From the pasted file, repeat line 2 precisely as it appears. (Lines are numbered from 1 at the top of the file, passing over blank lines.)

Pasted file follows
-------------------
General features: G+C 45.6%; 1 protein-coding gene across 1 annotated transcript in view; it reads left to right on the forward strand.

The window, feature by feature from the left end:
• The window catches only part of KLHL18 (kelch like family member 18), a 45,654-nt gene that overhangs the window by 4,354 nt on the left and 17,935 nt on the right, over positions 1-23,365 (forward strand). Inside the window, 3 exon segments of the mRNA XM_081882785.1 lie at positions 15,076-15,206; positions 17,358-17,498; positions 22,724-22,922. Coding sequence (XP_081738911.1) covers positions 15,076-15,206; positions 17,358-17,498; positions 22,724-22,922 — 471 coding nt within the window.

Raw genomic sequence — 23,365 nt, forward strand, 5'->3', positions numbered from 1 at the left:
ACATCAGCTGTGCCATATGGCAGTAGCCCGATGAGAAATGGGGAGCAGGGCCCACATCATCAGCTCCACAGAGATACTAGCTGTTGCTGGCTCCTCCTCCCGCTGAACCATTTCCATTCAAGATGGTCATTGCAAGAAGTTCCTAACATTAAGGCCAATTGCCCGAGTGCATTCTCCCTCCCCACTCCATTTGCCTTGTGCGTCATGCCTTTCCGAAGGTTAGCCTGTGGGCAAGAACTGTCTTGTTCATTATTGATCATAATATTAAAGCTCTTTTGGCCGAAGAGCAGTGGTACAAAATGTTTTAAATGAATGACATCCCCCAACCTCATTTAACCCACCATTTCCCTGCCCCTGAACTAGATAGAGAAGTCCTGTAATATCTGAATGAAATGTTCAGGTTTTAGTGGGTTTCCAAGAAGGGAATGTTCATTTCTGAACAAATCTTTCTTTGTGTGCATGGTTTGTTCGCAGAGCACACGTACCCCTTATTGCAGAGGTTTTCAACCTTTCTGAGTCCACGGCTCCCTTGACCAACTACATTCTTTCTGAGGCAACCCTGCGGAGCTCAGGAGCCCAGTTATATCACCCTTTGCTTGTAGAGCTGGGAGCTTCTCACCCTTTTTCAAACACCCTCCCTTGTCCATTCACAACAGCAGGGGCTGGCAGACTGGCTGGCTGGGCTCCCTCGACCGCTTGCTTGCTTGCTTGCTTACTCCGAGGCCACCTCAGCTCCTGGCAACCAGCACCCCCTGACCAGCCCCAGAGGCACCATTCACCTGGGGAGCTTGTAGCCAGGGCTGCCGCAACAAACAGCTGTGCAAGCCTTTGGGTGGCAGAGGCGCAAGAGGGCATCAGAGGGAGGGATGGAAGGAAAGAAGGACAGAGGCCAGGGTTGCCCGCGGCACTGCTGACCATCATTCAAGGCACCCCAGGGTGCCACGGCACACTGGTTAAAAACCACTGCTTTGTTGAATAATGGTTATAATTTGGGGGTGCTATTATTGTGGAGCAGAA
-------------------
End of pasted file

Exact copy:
The window, feature by feature from the left end: